UK Shootout Favours LCD Over OLED

HDTV Test, AV retailer Crampton and Moore and Leeds Trinity University ran an HDR TV shootout in the UK this month, and – in a surprising result – the viewers chose an LCD set over OLED.

80% of the 22 trade attendees said that they preferred the LCD TVs (Samsung’s KS9500 (KS9800 in the USA), Panasonic’s TX-DX902 and Sony’s KD-XD9405) over the LG E6V OLED TV. All sets were 65″ aside from the Sony, which was 75″.

Samsung’s TV was said to be the best at reproducing HDR content (nine votes), followed by Panasonic’s (six votes), LG’s (four votes) and finally Sony’s (three votes). The audience was shown a variety of HDR content, including from 4k Blu-rays, Netflix and – where supported – Dolby Vision clips.

Image: HDTV TestVincent Teoh, a journalist for HDTV Test, said that Samsung’s TV was the most popular, “largely because it was the only display that could resolve highlight detail up to 4,000 nits, helped by some clever tone-mapping, even though its peak brightness topped out at 1,400 nits. Although the TV betrayed some greyness and posterisation [colour striping] versus its rivals in dark scenes, and its curved screen was raised as a concern by attendees during the demos, voters praised its all-round HDR performance with more pros than cons.”

Panasonic’s TV was felt to deliver the best black level of the three LCD sets, but also suffered from more aggressive backlight blooming. Sony’s TV, meanwhile, was said to suffer from relatively low peak brightness and a similarly low number of individually-controllable LED dimming zones.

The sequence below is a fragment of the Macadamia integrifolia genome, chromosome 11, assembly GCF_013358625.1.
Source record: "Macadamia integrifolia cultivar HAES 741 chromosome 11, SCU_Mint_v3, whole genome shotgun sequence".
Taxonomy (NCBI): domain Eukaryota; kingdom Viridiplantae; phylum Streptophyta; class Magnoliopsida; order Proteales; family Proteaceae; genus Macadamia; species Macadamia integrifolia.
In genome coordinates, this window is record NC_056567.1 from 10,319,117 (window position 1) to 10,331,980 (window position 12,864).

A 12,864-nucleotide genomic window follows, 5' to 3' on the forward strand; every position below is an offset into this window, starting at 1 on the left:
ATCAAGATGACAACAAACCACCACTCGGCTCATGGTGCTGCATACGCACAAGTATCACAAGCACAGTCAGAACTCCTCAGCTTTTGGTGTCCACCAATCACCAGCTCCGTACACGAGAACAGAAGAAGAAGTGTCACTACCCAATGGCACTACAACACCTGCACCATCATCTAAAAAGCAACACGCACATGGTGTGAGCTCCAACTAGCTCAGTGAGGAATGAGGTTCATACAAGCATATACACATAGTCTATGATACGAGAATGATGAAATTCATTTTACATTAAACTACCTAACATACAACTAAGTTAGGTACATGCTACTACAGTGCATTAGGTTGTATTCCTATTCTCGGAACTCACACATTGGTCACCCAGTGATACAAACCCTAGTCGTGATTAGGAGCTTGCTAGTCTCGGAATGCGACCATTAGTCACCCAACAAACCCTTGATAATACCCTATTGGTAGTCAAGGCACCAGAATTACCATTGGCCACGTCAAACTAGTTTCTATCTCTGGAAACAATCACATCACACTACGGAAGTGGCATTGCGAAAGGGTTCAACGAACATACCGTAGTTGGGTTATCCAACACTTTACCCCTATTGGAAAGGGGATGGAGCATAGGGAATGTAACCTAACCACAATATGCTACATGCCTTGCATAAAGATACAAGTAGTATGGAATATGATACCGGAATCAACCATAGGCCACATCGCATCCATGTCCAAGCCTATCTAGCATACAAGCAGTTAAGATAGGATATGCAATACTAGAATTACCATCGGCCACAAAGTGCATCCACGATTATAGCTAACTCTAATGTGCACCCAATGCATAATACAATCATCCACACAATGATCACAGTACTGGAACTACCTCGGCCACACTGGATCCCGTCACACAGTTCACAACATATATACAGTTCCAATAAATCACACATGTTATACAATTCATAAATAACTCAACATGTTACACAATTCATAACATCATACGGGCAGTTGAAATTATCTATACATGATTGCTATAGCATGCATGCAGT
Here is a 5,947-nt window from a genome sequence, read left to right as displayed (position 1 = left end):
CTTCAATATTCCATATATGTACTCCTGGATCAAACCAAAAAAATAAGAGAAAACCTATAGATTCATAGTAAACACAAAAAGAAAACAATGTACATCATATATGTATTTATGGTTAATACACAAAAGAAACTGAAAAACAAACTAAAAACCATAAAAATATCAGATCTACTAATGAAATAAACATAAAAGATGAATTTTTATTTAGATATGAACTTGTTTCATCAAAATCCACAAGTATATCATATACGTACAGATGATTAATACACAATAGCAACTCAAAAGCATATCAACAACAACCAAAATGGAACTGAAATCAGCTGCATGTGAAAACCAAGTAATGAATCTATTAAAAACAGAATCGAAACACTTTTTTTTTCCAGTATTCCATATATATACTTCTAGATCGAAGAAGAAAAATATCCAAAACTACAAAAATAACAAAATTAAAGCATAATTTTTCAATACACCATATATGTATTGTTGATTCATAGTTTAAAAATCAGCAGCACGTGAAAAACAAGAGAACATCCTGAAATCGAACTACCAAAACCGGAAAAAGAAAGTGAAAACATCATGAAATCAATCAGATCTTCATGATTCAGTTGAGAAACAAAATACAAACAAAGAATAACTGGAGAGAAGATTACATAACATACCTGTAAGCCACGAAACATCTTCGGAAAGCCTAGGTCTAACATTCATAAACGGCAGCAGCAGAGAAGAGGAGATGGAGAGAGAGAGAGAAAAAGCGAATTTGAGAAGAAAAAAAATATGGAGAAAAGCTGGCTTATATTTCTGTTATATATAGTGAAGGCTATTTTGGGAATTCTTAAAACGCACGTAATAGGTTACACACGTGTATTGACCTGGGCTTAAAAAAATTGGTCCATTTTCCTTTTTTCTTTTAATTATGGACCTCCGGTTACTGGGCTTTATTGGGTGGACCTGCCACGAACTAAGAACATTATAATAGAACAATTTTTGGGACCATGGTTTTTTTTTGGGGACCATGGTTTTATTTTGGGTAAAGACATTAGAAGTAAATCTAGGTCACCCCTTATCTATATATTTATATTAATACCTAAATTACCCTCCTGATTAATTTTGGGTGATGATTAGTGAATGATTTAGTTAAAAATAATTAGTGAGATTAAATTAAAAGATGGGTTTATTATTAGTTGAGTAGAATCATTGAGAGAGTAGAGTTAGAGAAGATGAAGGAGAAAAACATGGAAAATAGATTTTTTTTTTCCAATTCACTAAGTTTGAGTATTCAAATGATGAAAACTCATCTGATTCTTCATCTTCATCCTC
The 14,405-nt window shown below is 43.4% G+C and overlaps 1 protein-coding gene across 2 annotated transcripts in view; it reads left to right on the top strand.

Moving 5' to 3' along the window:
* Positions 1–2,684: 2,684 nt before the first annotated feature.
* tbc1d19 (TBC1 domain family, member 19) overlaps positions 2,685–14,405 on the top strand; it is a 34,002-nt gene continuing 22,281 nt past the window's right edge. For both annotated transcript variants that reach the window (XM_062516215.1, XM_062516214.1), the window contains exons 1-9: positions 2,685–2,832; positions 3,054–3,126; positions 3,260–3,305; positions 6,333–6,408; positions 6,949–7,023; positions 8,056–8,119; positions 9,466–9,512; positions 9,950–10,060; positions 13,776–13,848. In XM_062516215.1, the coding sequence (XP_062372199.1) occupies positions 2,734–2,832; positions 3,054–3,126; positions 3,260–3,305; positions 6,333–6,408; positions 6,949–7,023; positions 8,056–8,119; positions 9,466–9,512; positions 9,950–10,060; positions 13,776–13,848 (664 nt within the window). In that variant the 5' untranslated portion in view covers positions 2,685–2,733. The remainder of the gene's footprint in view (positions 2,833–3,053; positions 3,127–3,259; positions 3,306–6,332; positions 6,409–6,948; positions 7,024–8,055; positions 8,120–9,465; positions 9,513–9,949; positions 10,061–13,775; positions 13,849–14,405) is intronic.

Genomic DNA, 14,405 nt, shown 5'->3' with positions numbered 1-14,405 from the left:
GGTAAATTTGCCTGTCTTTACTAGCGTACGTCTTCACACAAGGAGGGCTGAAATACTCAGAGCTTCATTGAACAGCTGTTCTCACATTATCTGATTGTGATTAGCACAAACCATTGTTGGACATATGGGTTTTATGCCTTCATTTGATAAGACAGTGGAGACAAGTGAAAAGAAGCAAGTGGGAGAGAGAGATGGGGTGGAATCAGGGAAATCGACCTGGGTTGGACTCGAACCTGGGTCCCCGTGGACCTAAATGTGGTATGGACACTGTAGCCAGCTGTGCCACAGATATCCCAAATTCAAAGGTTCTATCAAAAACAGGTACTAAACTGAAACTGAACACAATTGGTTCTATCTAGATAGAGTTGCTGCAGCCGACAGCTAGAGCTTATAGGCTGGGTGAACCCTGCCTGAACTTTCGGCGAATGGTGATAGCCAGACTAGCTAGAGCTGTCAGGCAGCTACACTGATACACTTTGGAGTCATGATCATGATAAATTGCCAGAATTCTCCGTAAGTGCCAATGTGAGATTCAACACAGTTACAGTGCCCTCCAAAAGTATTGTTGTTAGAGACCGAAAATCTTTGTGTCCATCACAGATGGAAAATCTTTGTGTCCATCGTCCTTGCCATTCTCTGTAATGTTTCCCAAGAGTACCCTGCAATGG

LG’s TV, of course, had excellent black levels. Attendees also praised its strong colour reproduction, Dolby Vision HDR performance and the lack of any backlight bleed. However, when compared to the LCD sets the viewers said that the lower peak brightness held the E6V back. Teoh said, “LG’s E6 could not fully resolve the sun in the skydiving sequence of Kingsman, let alone the bubble as the orphan-stealing ship arrives in Neverland in Pan. Its brightness settings also needed to be upped from the default value of ’50’ to restore some shadow detail in HDR mode, which elevated its blacks, so the black level gap between OLED and LED LCD was narrowed.”

When it came to SDR images, LG’s OLED TV cleaned the floor with its rivals, securing 18 of the votes. Samsung took the remaining four.

Analyst Comment

The results suggest that brightness is becoming at least as important as black levels when it becomes to HDR viewing. That does not mean that OLED will not be able to compete with LCD, though; according to Teoh, several attendees felt that the sun in the Kingsman skydiving scene looked at least as bright as it did on LCD sets, due to OLED’s higher native contrast ratio. If the ability of OLED TVs to render colour tones in bright areas can be improved, then LG will prove that there is still a battle to be won. (TA)